IN PATIENTS WITH ROS1+ NSCLC Up to 50% will develop resistance mutations from treatment with existing ROS1 TKIs1-3
What if you could transform your treatment approach?
RESISTANCE DRIVES PROGRESSION
Today’s first-line ROS1 TKIs lack the broad clinical benefit and durability to keep ROS1+ NSCLC from progressing1,4
~33% of patients don’t respond to first-line treatment with existing ROS1 TKIs5,6
Up to 50% of patients develop resistance mutations from treatment with existing ROS1 TKIs1-3
~19-36% of patients present with brain metastases at baseline7,8
Getting ahead of disease progression remains a challenge
ROS1 RESISTANCE MUTATIONS
Acquired ROS1 resistance mutations drive treatment failure and disease progression1,4
- Up to 1 in 2 patients will develop resistance mutations from treatment with existing ROS1 TKIs1-3
- 1 in 3 patients will develop G2032R, the most commonly acquired ROS1 resistance mutation, after disease progression3,4,9*
*After treatment with crizotinib, entrectinib, or lorlatinib.
The 2 primary types of resistance mutations2,4,10-13
Solvent front mutations
Form at the front of the binding pocket
Form at the back of the binding pocket
ROS1 kinase domain
For illustrative purposes only.
Today’s first-line ROS1 TKIs were not designed to address resistance mutations3,10,14,15
ROS1 TKI DESIGN LIMITATIONS
Approved TKI treatments do not address both brain metastases and the most common ROS1 resistance mutations1,4,7
- Treatment with existing first-line ROS1 TKIs leads to resistance mutations1-4,16
- Acquired ROS1 resistance mutations develop in the binding pocket1,2,4,10
- Current ROS1 TKIs are unable to bind effectively in the presence of resistance mutations10,17
For illustrative purposes only.
- The brain is a primary site of metastasis7,18
- ~19-36% of patients present with brain metastases at baseline7,8
- Not all approved ROS1 TKIs demonstrate CNS activity5,8,19
Could a first-line TKI that’s designed differently change outcomes for patients with ROS1+ NSCLC?
THE NEXT GENERATION
Research is investigating the potential that the Next-Generation TKIs may have on progression of the disease20
- Smaller, more compact TKIs that fit precisely in their binding pockets may be able to address the most commonly acquired resistance mutations3,4,10,20,21
For illustrative purposes only.
BMS is committed to researching areas of high unmet medical needs, including potential disease progression from resistance mutations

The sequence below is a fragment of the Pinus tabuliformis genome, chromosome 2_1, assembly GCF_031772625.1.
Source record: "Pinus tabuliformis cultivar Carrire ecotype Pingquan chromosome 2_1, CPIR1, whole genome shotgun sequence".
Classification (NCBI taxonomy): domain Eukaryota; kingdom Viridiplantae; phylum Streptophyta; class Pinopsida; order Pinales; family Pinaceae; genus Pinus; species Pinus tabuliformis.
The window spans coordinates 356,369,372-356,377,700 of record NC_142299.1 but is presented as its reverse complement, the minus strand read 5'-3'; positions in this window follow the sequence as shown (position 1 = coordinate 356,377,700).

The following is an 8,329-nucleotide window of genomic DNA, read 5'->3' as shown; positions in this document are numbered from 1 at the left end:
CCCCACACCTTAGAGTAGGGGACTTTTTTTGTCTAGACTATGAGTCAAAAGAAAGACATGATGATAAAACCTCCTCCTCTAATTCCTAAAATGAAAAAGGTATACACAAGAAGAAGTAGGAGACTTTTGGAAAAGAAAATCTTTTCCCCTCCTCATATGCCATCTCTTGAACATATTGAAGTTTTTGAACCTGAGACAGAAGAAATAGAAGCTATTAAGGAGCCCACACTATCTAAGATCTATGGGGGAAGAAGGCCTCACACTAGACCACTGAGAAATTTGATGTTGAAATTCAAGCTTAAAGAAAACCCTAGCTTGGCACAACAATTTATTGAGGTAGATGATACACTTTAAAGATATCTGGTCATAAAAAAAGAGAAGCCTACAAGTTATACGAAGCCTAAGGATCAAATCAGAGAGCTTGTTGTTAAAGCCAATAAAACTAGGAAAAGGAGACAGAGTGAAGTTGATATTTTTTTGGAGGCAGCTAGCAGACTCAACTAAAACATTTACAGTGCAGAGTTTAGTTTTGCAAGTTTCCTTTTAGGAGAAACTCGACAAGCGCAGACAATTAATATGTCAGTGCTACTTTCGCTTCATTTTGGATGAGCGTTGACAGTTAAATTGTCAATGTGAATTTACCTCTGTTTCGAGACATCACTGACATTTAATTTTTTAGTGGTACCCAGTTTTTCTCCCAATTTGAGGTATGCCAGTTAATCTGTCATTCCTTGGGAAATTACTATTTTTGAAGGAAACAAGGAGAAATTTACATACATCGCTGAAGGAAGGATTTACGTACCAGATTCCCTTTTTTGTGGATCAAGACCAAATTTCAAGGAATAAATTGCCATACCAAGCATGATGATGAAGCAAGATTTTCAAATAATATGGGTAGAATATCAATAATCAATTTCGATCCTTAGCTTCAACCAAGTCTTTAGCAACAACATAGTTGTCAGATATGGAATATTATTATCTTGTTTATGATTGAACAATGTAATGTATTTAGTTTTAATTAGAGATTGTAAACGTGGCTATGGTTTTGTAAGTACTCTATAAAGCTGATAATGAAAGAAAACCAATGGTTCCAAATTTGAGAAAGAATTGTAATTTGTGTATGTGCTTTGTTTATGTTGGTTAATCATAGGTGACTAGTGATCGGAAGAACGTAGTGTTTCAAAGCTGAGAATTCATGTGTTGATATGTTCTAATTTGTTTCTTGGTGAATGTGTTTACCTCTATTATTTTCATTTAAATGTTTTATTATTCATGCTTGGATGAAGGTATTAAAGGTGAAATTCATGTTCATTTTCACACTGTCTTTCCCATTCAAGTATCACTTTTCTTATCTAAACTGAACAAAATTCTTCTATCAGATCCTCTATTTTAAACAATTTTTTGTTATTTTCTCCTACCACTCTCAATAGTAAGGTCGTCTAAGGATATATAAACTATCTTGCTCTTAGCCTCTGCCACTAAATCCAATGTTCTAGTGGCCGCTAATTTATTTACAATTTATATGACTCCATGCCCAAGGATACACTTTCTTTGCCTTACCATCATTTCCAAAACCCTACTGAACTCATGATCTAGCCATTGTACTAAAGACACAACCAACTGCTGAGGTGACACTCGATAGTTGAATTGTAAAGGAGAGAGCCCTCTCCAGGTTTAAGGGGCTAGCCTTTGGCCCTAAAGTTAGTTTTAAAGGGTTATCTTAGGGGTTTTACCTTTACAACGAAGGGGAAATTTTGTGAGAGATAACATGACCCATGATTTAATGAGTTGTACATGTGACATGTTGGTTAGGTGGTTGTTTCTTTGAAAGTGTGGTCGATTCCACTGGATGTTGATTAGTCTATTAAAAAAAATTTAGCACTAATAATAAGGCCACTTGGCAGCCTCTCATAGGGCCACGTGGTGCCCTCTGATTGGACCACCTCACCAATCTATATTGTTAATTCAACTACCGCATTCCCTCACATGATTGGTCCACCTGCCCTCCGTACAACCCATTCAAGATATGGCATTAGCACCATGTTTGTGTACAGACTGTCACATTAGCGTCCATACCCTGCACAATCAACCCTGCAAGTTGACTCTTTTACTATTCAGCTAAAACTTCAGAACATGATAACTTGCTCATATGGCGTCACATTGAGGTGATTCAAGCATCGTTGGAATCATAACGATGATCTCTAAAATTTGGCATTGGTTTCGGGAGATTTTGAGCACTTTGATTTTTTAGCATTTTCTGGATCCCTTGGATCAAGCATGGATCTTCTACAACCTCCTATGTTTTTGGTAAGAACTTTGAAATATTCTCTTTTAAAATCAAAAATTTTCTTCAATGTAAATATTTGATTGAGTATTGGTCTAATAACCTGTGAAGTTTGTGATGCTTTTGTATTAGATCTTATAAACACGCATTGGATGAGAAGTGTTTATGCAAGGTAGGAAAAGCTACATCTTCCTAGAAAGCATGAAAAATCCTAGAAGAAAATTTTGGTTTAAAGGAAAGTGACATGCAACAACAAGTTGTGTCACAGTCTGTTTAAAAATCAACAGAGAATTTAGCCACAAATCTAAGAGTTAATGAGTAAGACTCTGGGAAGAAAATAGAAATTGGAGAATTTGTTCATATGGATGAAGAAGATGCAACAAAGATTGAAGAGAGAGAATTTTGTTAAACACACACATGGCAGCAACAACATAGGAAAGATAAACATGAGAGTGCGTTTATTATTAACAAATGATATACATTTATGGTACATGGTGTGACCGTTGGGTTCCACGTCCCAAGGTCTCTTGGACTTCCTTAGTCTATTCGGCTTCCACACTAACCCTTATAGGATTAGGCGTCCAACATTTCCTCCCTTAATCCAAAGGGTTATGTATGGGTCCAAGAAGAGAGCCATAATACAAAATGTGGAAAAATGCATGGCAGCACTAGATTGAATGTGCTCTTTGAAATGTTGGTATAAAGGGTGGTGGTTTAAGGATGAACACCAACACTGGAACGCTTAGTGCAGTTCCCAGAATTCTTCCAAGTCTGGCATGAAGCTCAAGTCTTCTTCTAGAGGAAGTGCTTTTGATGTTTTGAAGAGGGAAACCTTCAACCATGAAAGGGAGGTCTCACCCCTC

References: 1. Almquist D, Ernani V. The road less traveled: a guide to metastatic ROS1-rearranged non-small-cell lung cancer. JCO Oncol Pract. 2021;17(1):7-14. doi:10.1200/OP.20.00819 2. Gainor JF, Tseng D, Yoda S, et al. Patterns of metastatic spread and mechanisms of resistance to crizotinib in ROS1-positive non-small-cell lung cancer. JCO Precis Oncol. 2017;2017:PO.17.00063. doi:10.1200/PO.17.00063 3. Lin JJ, Choudhury NJ, Yoda S, et al. Spectrum of mechanisms of resistance to crizotinib and lorlatinib in ROS1 fusion-positive lung cancer. Clin Cancer Res. 2021;27(10):2899-2909. doi:10.1158/1078-0432.CCR-21-0032 4. D’Angelo A, Sobhani N, Chapman R, et al. Focus on ROS1-positive non-small cell lung cancer (NSCLC): crizotinib, resistance mechanisms and the newer generation of targeted therapies. Cancers (Basel). 2020;12(11):3293. doi:10.3390/cancers12113293 5. Dziadziuszko R, Krebs MG, De Braud F, et al. Updated integrated analysis of the efficacy and safety of entrectinib in locally advanced or metastatic ROS1 fusion-positive non-small-cell lung cancer. J Clin Oncol. 2021;39(11):1253-1263. doi:10.1200/JCO.20.03025 6. Stenger M. Crizotinib in ROS1-positive metastatic non-small cell lung cancer. April 10, 2016. Accessed March 30, 2022. https://ascopost.com/issues/april-10-2016/crizotinib-in-ros1-positive-metastatic-non-small-cell-lung-cancer 7. Tan AC, Itchins M, Khasraw M. Brain Metastases in Lung Cancers with Emerging Targetable Fusion Drivers. International Journal of Molecular Sciences. 2020; 21(4):1416. https://doi.org/10.3390/ijms21041416 8. Zhang Y, Zhang X, Zhang R, et al. Clinical and molecular factors that impact the efficacy of first-line crizotinib in ROS1-rearranged non-small-cell lung cancer: a large multicenter retrospective study. BMC Med. 2021;19(1):206. doi:10.1186/s12916-021-02082-6 9. Doebele RC, Dziadziuszko R, Drilon A, et al. Genomic landscape of entrectinib resistance from ctDNA analysis in STARTRK-2. Abstract presented at: 44th ESMO Congress; September 27 – October 1, 2019; Barcelona, Spain. Late-breaking and deferred publication abstracts. 10. Roskoski R Jr. ROS1 protein-tyrosine kinase inhibitors in the treatment of ROS1 fusion protein-driven non-small cell lung cancers. Pharmacol Res. 2017;121:202-212. doi:10.1016/j.phrs.2017.04.022 11. Cui JJ. A new challenging and promising era of tyrosine kinase inhibitors. ACS Med Chem Lett. 2014;5(4):272-274. doi:10.1021/ml500091p 12. Mondal J, Tiwary P, Berne B-J. How a kinase inhibitor withstands gatekeeper residue mutations. J Am Chem Soc. 2016;138(13):4608-4615. doi:10.1021/jacs.6b01232 13. Lin JJ, Shaw AT. Recent advances in targeting ROS1 in lung cancer. J Thorac Oncol. 2017;12(11):1611-1625. doi:10.1016/j.jtho.2017.08.002 14. Ardini E, Menichincheri M, Banfi P, et al. Entrectinib, a pan-TRK, ROS1, and ALK inhibitor with activity in multiple molecularly defined cancer indications. Mol Cancer Ther. 2016;15(4):628-639. doi:10.1158/1535-7163.MCT-15-0758 15. Menichincheri M, Ardini E, Magnaghi P, et al. Discovery of entrectinib: a new 3-aminoindazole as a potent anaplastic lymphoma kinase (ALK), c-ros oncogene 1 kinase (ROS1), and pan-tropomyosin receptor kinases (pan-TRKs) inhibitor. J Med Chem. 2016;59(7):3392-3408. doi:10.1021/acs.jmedchem.6b00064 16. Frampton JE. Entrectinib: a review in NTRK+ solid tumours and ROS1+ NSCLC. Drugs. 2021;81(6):697-708. doi:10.1007/s40265-021-01503-3 17. Liu D, Offin M, Harnicar S, Li BT, Drilon A. Entrectinib: an orally available, selective tyrosine kinase inhibitor for the treatment of NTRK, ROS1, and ALK fusion-positive solid tumors. Ther Clin Risk Manag. 2018;14:1247-1252. doi:10.2147/TCRM.S147381 18. Patil T, Smith DE, Bunn PA, et al. The incidence of brain metastases in stage IV ROS1-rearranged non-small cell lung cancer and rate of central nervous system progression on crizotinib. J Thorac Oncol. 2018;13(11):1717-1726. doi:10.1016/j.jtho.2018.07.001 19. Sehgal K, Patell R, Rangachari D, Costa DB. Targeting ROS1 rearrangements in non-small cell lung cancer with crizotinib and other kinase inhibitors. Transl Cancer Res. 2018;7(suppl 7):S779-S789. doi:10.21037/tcr.2018.08.11 20. Ahnert JR, Gray N, Mok T, Gainor J. What it takes to improve a first-generation inhibitor to a second- or third-generation small molecule. Am Soc Clin Oncol Educ Book. 2019;39:196-205. doi:10.1200/EDBK_242209 21. Abourehab M A-S, Alqahtani AM, Youssif B G-M, Gouda AM. Globally approved EGFR inhibitors: insights into their syntheses, target kinases, biological activities, receptor interactions, and metabolism. Molecules. 2021;26(21):6677. doi:10.3390/molecules26216677